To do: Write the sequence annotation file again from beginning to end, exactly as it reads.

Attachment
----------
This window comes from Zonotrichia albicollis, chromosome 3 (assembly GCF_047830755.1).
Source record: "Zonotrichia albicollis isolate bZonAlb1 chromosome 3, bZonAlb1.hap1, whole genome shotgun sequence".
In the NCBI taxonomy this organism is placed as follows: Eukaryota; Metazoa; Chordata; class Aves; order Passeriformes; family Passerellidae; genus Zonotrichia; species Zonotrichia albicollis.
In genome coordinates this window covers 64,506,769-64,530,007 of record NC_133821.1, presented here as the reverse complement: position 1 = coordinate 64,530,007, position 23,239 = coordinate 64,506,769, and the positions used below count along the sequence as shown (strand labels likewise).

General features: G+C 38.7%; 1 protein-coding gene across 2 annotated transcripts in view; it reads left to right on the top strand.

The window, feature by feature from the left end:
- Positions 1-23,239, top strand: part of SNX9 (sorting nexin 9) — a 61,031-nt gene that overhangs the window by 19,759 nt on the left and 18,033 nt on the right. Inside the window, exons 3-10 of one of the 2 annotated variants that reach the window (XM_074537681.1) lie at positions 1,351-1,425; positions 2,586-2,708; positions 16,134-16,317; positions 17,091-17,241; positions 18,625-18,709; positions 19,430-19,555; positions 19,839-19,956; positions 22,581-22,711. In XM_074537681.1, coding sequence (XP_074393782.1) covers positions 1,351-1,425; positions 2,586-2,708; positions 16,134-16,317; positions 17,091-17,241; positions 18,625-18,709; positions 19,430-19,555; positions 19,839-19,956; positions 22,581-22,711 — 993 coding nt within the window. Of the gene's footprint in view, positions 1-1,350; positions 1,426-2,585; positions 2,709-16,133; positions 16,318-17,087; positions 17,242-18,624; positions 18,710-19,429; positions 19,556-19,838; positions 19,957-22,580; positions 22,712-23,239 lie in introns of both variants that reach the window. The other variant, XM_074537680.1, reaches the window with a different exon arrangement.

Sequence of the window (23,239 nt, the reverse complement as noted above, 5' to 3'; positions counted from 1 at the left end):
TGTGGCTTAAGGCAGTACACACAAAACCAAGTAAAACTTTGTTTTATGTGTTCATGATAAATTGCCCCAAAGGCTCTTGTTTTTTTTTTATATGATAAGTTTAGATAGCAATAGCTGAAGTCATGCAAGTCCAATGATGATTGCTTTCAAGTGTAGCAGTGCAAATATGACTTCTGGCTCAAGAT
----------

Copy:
This window comes from Zonotrichia albicollis, chromosome 3 (assembly GCF_047830755.1).
Source record: "Zonotrichia albicollis isolate bZonAlb1 chromosome 3, bZonAlb1.hap1, whole genome shotgun sequence".
In the NCBI taxonomy this organism is placed as follows: Eukaryota; Metazoa; Chordata; class Aves; order Passeriformes; family Passerellidae; genus Zonotrichia; species Zonotrichia albicollis.
In genome coordinates this window covers 64,506,769-64,530,007 of record NC_133821.1, presented here as the reverse complement: position 1 = coordinate 64,530,007, position 23,239 = coordinate 64,506,769, and the positions used below count along the sequence as shown (strand labels likewise).

General features: G+C 38.7%; 1 protein-coding gene across 2 annotated transcripts in view; it reads left to right on the top strand.

The window, feature by feature from the left end:
- Positions 1-23,239, top strand: part of SNX9 (sorting nexin 9) — a 61,031-nt gene that overhangs the window by 19,759 nt on the left and 18,033 nt on the right. Inside the window, exons 3-10 of one of the 2 annotated variants that reach the window (XM_074537681.1) lie at positions 1,351-1,425; positions 2,586-2,708; positions 16,134-16,317; positions 17,091-17,241; positions 18,625-18,709; positions 19,430-19,555; positions 19,839-19,956; positions 22,581-22,711. In XM_074537681.1, coding sequence (XP_074393782.1) covers positions 1,351-1,425; positions 2,586-2,708; positions 16,134-16,317; positions 17,091-17,241; positions 18,625-18,709; positions 19,430-19,555; positions 19,839-19,956; positions 22,581-22,711 — 993 coding nt within the window. Of the gene's footprint in view, positions 1-1,350; positions 1,426-2,585; positions 2,709-16,133; positions 16,318-17,087; positions 17,242-18,624; positions 18,710-19,429; positions 19,556-19,838; positions 19,957-22,580; positions 22,712-23,239 lie in introns of both variants that reach the window. The other variant, XM_074537680.1, reaches the window with a different exon arrangement.

Sequence of the window (23,239 nt, the reverse complement as noted above, 5' to 3'; positions counted from 1 at the left end):
TGTGGCTTAAGGCAGTACACACAAAACCAAGTAAAACTTTGTTTTATGTGTTCATGATAAATTGCCCCAAAGGCTCTTGTTTTTTTTTTATATGATAAGTTTAGATAGCAATAGCTGAAGTCATGCAAGTCCAATGATGATTGCTTTCAAGTGTAGCAGTGCAAATATGACTTCTGGCTCAAGAT